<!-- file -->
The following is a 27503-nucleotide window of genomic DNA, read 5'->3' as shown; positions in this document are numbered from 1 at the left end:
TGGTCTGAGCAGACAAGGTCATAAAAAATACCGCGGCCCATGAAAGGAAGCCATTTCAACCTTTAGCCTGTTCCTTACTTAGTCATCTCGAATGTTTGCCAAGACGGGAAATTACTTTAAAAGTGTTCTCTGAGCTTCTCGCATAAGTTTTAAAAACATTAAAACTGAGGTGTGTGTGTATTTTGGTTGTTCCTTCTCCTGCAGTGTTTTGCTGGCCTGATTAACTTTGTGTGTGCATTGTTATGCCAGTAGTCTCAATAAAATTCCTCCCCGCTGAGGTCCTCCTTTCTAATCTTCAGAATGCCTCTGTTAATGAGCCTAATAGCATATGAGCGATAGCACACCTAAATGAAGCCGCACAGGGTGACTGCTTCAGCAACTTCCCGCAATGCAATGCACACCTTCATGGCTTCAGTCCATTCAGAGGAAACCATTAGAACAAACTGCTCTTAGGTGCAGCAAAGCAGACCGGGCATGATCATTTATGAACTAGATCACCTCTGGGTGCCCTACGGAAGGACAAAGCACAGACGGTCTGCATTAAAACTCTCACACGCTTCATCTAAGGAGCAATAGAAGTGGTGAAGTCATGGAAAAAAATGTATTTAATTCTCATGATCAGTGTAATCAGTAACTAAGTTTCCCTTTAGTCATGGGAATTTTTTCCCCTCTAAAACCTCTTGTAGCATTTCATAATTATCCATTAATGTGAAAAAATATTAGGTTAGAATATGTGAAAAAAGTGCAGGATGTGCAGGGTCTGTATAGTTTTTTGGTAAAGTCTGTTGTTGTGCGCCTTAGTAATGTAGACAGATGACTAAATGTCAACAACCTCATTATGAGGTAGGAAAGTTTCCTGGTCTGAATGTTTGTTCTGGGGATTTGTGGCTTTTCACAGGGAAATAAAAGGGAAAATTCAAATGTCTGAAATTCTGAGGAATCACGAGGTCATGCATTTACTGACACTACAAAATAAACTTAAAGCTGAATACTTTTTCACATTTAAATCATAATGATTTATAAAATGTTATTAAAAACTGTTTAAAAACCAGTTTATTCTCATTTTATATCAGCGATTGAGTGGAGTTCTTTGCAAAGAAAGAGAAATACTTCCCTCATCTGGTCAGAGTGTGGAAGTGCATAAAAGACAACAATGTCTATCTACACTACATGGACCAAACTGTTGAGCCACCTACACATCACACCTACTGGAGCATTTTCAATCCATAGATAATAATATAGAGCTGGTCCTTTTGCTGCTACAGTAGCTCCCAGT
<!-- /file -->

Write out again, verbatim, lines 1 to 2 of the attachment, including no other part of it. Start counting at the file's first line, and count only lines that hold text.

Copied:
The following is a 27503-nucleotide window of genomic DNA, read 5'->3' as shown; positions in this document are numbered from 1 at the left end:
TGGTCTGAGCAGACAAGGTCATAAAAAATACCGCGGCCCATGAAAGGAAGCCATTTCAACCTTTAGCCTGTTCCTTACTTAGTCATCTCGAATGTTTGCCAAGACGGGAAATTACTTTAAAAGTGTTCTCTGAGCTTCTCGCATAAGTTTTAAAAACATTAAAACTGAGGTGTGTGTGTATTTTGGTTGTTCCTTCTCCTGCAGTGTTTTGCTGGCCTGATTAACTTTGTGTGTGCATTGTTATGCCAGTAGTCTCAATAAAATTCCTCCCCGCTGAGGTCCTCCTTTCTAATCTTCAGAATGCCTCTGTTAATGAGCCTAATAGCATATGAGCGATAGCACACCTAAATGAAGCCGCACAGGGTGACTGCTTCAGCAACTTCCCGCAATGCAATGCACACCTTCATGGCTTCAGTCCATTCAGAGGAAACCATTAGAACAAACTGCTCTTAGGTGCAGCAAAGCAGACCGGGCATGATCATTTATGAACTAGATCACCTCTGGGTGCCCTACGGAAGGACAAAGCACAGACGGTCTGCATTAAAACTCTCACACGCTTCATCTAAGGAGCAATAGAAGTGGTGAAGTCATGGAAAAAAATGTATTTAATTCTCATGATCAGTGTAATCAGTAACTAAGTTTCCCTTTAGTCATGGGAATTTTTTCCCCTCTAAAACCTCTTGTAGCATTTCATAATTATCCATTAATGTGAAAAAATATTAGGTTAGAATATGTGAAAAAAGTGCAGGATGTGCAGGGTCTGTATAGTTTTTTGGTAAAGTCTGTTGTTGTGCGCCTTAGTAATGTAGACAGATGACTAAATGTCAACAACCTCATTATGAGGTAGGAAAGTTTCCTGGTCTGAATGTTTGTTCTGGGGATTTGTGGCTTTTCACAGGGAAATAAAAGGGAAAATTCAAATGTCTGAAATTCTGAGGAATCACGAGGTCATGCATTTACTGACACTACAAAATAAACTTAAAGCTGAATACTTTTTCACATTTAAATCATAATGATTTATAAAATGTTATTAAAAACTGTTTAAAAACCAGTTTATTCTCATTTTATATCAGCGATTGAGTGGAGTTCTTTGCAAAGAAAGAGAAATACTTCCCTCATCTGGTCAGAGTGTGGAAGTGCATAAAAGACAACAATGTCTATCTACACTACATGGACCAAACTGTTGAGCCACCTACACATCACACCTACTGGAGCATTTTCAATCCATAGATAATAATATAGAGCTGGTCCTTTTGCTGCTACAGTAGCTCCCAGT